When Christie’s auctioned off a non-fungible token for more than $69 million in March, Elon Musk, Mark Cuban and other big-name executives took notice. So did big-name artists.
Most recently, rapper, actor and business mogul Juaquin James Malphurs, best known by stage name Waka Flocka, announced he’s partnered with Satoshi Art, a NFT marketplace owned by people from underrepresented communities. The brainchild of a diverse group of entrepreneurs from the art and finance worlds, Satoshi Art founders, Stally and William Wang have one goal in mind: to ensure all artists are recognized for their creativity.
“This new venture will bring freedom back to the artist,” says Waka Flocka. “Made by the artists for the artists,” adds Stally.
NFTs, or unique assets recorded on a blockchain, burst onto the digital art scene this past year, providing artists with a way to sell and investors with a way to obtain ownership of digital files that are authentic, one-of-a-kind and, therefore, valuable. After years spent watching Black artists continuously lose out on profits, this resonated with Waka Flocka.
The Atlanta rapper, whose biggest hits include “No Hands” and “Rollin,” featuring Gunplay, says the mission of the venture is to educate and provide underrepresented creatives with a global platform for NFT deals, through which they can achieve financial freedom and two-tier ownership.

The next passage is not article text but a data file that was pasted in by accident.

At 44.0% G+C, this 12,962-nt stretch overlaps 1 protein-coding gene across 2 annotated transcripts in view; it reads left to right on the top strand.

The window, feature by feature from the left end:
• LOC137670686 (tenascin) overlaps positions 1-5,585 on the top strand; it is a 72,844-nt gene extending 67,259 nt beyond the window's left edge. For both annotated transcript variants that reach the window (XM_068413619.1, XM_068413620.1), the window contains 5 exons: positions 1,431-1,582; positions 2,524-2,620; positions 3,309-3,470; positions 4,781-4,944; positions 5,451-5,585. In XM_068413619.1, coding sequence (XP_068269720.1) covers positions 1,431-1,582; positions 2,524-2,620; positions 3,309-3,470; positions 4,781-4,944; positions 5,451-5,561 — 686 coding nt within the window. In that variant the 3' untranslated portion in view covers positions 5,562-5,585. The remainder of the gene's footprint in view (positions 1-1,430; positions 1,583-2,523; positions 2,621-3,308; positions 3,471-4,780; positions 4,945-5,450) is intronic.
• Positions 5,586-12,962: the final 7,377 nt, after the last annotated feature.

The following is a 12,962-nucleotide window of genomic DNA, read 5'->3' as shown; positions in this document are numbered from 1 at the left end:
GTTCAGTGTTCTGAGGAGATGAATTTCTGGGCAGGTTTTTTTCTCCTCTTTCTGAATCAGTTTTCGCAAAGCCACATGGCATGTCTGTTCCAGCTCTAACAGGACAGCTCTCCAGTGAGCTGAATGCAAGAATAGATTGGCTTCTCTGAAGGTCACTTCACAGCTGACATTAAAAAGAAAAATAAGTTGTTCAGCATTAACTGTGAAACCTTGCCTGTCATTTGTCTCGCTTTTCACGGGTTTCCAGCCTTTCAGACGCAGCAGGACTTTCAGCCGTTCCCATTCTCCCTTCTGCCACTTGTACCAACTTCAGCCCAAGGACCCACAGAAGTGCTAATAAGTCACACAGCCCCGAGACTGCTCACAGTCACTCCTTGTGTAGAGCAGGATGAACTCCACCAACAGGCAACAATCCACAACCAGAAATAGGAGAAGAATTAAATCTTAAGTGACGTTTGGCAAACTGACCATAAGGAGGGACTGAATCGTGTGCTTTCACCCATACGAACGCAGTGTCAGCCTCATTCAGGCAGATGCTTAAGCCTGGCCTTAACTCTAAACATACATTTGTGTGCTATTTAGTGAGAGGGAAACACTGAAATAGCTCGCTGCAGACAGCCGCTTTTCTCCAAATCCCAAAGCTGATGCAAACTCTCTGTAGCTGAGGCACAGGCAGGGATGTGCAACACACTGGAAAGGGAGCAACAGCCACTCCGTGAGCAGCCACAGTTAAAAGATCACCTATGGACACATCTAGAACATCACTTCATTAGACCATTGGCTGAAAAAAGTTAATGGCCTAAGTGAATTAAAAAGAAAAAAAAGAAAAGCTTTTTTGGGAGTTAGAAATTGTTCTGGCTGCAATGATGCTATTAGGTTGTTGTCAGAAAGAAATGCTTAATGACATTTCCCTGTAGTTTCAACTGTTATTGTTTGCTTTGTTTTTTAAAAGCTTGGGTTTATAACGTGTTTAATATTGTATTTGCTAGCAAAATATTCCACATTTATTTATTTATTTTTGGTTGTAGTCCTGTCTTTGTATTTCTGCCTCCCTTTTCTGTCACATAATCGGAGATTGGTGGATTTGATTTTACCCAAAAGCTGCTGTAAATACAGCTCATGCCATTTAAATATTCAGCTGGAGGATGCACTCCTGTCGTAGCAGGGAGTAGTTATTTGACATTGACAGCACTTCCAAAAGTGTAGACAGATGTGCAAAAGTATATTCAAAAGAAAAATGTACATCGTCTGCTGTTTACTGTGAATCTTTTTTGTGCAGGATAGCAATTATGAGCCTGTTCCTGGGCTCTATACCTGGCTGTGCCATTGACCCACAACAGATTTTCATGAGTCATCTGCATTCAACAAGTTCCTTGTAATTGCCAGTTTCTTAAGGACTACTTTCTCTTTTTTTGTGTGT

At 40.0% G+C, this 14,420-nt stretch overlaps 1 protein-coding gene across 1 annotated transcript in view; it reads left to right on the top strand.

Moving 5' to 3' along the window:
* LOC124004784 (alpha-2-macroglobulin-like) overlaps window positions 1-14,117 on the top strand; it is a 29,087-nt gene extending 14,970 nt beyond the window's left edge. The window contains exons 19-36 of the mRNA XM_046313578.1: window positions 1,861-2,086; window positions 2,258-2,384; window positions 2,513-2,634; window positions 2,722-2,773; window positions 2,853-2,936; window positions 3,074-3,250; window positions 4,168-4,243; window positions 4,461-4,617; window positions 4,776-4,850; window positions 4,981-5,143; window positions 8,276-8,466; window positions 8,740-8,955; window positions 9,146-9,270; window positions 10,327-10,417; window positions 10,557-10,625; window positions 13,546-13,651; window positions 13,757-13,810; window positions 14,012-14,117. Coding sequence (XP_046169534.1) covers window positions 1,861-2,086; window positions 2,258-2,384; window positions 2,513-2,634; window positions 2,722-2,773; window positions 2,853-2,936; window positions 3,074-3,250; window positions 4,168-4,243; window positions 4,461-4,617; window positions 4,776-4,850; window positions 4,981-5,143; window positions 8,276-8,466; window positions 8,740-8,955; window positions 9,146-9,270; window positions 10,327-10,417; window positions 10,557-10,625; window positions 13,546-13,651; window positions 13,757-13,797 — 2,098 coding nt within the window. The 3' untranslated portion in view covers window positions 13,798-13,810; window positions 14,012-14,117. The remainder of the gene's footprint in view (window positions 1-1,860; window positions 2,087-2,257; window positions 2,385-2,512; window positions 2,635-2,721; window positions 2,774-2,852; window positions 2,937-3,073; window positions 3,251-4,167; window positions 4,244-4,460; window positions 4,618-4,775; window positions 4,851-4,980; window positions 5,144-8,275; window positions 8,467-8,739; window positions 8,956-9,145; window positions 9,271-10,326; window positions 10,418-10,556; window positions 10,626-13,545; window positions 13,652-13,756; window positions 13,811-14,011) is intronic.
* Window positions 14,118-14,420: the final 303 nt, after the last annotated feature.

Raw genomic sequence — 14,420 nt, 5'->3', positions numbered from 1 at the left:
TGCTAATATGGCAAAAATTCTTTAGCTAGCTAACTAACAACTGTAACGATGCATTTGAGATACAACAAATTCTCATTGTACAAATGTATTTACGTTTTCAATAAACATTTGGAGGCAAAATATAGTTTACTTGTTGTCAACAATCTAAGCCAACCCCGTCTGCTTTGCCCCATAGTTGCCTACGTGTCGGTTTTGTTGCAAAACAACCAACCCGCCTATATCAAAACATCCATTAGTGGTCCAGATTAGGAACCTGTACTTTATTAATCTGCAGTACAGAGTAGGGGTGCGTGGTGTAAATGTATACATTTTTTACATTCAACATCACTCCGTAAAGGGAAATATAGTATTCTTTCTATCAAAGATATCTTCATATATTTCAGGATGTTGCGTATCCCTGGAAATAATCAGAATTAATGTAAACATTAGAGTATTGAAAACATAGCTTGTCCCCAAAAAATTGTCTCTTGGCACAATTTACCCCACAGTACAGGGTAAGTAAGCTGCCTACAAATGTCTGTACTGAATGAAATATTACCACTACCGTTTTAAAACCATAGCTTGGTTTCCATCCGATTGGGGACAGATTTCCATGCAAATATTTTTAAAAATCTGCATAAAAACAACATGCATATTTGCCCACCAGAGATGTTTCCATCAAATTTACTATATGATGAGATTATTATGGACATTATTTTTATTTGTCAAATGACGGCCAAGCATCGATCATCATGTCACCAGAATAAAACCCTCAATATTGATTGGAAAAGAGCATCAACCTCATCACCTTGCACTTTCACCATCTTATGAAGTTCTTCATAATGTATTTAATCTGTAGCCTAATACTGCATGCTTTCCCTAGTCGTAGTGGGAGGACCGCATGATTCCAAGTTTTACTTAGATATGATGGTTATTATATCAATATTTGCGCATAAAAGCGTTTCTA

There are, of course, other platforms that allow people to buy and sell NFTs including OpenSea and Rarible, but the Satoshi Art cofounders say none have the same mission and perspective that allows them to cater to artists of color.
“We best understand the concerns and grievances of fellow artists,” says Stally. “We provide unprecedented types of services on our platform, including the environment we create, for example, for an American artist to collaborate with an artist from China to increase the volume of potential interest in their digital artwork. Satoshi Art is truly a platform for artists.”